Dementia | Stages, Symptoms, Risk Factor, Prevention

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Dementia | Stages, Symptoms, Risk Factor, Prevention

What is Dementia?

Dementia is a syndrome usually of a chronic or progressive nature – in which there is a failure in cognitive function beyond what might be expected from normal aging. It is one of the major causes of disability and dependency among older people worldwide.

According to CDC (Centers for Disease Control and Prevention), it is not a specific disease but it is rather a general term for the impaired ability to remember, think, or make decisions that interfere with doing everyday activities.

How common is dementia? Based on the CDC (centers for Disease Control and Prevention) of those at 65 years of age, there is an estimated 5.0 million adults with dementia in 2014 and projected to be nearly 14 million in 2060.

Stages, Signs, and Symptoms 

Dementia is a general term so symptoms can vary from person to person. Symptoms can be linked in three stages:

1. Early Stage

  • Forgetfulness
  • Losing track of the time
  • Becoming lost in familiar places.

2. Middle Stage

In this stage, signs become clear and more restricted.

  • Becoming forgetful of recent events and people’s name
  • Becoming lost at home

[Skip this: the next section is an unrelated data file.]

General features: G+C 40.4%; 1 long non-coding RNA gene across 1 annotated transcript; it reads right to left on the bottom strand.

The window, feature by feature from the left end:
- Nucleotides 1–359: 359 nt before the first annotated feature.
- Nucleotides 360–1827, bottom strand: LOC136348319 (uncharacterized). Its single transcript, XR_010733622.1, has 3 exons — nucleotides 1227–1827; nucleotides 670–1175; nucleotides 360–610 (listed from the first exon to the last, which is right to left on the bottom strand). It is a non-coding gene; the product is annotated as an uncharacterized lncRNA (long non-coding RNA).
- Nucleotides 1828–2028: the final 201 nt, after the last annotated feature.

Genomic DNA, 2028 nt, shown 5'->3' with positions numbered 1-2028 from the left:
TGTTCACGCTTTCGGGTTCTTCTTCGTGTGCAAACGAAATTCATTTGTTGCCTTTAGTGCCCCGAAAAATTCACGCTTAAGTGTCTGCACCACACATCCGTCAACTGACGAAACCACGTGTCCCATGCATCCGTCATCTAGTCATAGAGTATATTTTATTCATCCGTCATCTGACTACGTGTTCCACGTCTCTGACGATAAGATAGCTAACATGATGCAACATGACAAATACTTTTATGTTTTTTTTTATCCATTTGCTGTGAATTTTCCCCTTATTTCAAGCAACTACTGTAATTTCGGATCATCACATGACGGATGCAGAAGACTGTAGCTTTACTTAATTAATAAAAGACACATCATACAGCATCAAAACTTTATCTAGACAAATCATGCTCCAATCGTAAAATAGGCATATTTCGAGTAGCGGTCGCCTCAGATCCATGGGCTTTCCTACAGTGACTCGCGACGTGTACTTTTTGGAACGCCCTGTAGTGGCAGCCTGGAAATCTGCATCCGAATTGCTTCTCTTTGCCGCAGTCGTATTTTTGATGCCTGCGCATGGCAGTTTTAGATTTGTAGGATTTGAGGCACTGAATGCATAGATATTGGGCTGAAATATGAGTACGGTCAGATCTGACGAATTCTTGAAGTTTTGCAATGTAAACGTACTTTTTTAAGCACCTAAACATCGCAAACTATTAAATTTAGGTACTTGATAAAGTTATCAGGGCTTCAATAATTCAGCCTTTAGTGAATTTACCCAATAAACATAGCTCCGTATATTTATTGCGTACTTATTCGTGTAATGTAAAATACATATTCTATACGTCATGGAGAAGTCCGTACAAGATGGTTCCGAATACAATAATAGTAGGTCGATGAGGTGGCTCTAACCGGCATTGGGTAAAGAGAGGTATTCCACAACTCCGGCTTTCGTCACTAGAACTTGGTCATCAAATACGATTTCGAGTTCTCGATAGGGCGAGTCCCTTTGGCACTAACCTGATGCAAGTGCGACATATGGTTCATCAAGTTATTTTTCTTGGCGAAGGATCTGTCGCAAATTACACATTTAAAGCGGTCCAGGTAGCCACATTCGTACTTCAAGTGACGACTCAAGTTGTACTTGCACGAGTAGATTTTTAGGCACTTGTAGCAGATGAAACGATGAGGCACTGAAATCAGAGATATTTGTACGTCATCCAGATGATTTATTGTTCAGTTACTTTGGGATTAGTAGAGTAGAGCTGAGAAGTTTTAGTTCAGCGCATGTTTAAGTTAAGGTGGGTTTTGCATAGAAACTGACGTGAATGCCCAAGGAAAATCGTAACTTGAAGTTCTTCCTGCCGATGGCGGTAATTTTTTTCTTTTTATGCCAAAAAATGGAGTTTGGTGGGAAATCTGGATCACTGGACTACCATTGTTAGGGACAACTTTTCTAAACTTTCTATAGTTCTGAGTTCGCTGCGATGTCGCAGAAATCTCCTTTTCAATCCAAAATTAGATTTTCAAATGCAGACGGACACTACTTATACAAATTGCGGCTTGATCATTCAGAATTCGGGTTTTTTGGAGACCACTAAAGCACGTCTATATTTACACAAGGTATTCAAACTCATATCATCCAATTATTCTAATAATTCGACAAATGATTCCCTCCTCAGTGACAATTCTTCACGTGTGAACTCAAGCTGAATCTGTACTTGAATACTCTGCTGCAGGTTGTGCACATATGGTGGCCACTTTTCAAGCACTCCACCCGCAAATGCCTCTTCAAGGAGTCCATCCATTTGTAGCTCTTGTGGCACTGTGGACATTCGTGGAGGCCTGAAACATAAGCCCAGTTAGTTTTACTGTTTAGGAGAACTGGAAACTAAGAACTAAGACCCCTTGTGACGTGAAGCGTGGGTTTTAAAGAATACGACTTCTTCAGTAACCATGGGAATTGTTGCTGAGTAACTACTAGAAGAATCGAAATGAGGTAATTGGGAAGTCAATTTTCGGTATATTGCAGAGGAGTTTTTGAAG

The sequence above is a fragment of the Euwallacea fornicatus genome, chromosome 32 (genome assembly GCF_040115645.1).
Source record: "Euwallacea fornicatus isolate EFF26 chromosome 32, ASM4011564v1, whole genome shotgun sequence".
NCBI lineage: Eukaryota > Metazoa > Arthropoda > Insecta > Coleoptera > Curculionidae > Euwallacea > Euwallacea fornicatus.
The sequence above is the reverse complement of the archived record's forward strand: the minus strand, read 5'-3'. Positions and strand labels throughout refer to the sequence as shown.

• Having increasing difficulty with communication
  • Needing help with personal care
  • Experiencing behavior changes
  • Including wandering and repeated questioning.

3. Last-Stage

  • becoming unaware of the time and place
  • difficulty recognizing relatives and friends
  • an increasing need for assisted self-care
  • having difficulty walking
  • experiencing behavior changes that may escalate and include aggression

Symptoms of Dementia

Common Types 

  • Alzheimer’s Disease – This is the most commonly seen type and the symptoms are trouble remembering recent events while difficulty remembering more distant memories occurs later in the disease.
  • Vascular Dementia – It is a general term describing problems with reasoning, planning, judgment, memory, and other thought processes caused by brain damage from l blood flow to your brain. The disease progresses in a step by step process, symptoms will suddenly get worse as the individual gets more strokes or mini-strokes.
  • Lewy body Dementia –It is the second most common type. It is an abnormal deposit of protein that affects chemicals in the brain that can lead to problems with thinking, movement, behavior, and mood.
  • Frontotemporal Dementia – This type will lead to changes in personality and behavior because of the part of the brain it affects. There may also be problems with language skills like speaking or understanding.
  • Mixed Dementia – Sometimes more than one type of dementia is present in the brain at the same time, especially in people aged 80 and older. For example, a person may have Alzheimer’s disease and vascular dementia.


  • Poor nutrition People with dementia reduce or stop eating as a result affect their nutrient intake.
  • Pneumonia – Difficulty in swallowing will increase the risk of choking and aspirating food into the lungs, which can block breathing and cause pneumonia.
  • Inability to perform self-care tasks dementia can affect the daily activity of a person. For example, eating, bathing, dressing, going to the toilet independently, and taking medication accurately.